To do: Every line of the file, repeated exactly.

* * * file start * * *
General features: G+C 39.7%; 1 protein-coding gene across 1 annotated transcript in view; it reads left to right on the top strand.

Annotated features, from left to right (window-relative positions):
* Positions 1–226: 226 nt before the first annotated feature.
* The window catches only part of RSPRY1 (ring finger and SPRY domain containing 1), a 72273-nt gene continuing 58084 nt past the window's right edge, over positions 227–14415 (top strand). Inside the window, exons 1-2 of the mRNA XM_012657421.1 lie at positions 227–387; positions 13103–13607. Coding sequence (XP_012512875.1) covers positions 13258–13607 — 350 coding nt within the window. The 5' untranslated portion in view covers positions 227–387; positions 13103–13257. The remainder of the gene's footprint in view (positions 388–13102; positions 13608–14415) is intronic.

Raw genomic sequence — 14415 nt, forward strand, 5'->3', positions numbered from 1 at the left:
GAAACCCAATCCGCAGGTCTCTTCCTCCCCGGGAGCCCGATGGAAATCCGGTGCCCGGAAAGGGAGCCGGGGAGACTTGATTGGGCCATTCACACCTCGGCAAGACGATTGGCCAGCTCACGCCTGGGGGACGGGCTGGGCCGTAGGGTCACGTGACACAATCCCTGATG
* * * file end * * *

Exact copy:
General features: G+C 39.7%; 1 protein-coding gene across 1 annotated transcript in view; it reads left to right on the top strand.

Annotated features, from left to right (window-relative positions):
* Positions 1–226: 226 nt before the first annotated feature.
* The window catches only part of RSPRY1 (ring finger and SPRY domain containing 1), a 72273-nt gene continuing 58084 nt past the window's right edge, over positions 227–14415 (top strand). Inside the window, exons 1-2 of the mRNA XM_012657421.1 lie at positions 227–387; positions 13103–13607. Coding sequence (XP_012512875.1) covers positions 13258–13607 — 350 coding nt within the window. The 5' untranslated portion in view covers positions 227–387; positions 13103–13257. The remainder of the gene's footprint in view (positions 388–13102; positions 13608–14415) is intronic.

Raw genomic sequence — 14415 nt, forward strand, 5'->3', positions numbered from 1 at the left:
GAAACCCAATCCGCAGGTCTCTTCCTCCCCGGGAGCCCGATGGAAATCCGGTGCCCGGAAAGGGAGCCGGGGAGACTTGATTGGGCCATTCACACCTCGGCAAGACGATTGGCCAGCTCACGCCTGGGGGACGGGCTGGGCCGTAGGGTCACGTGACACAATCCCTGATG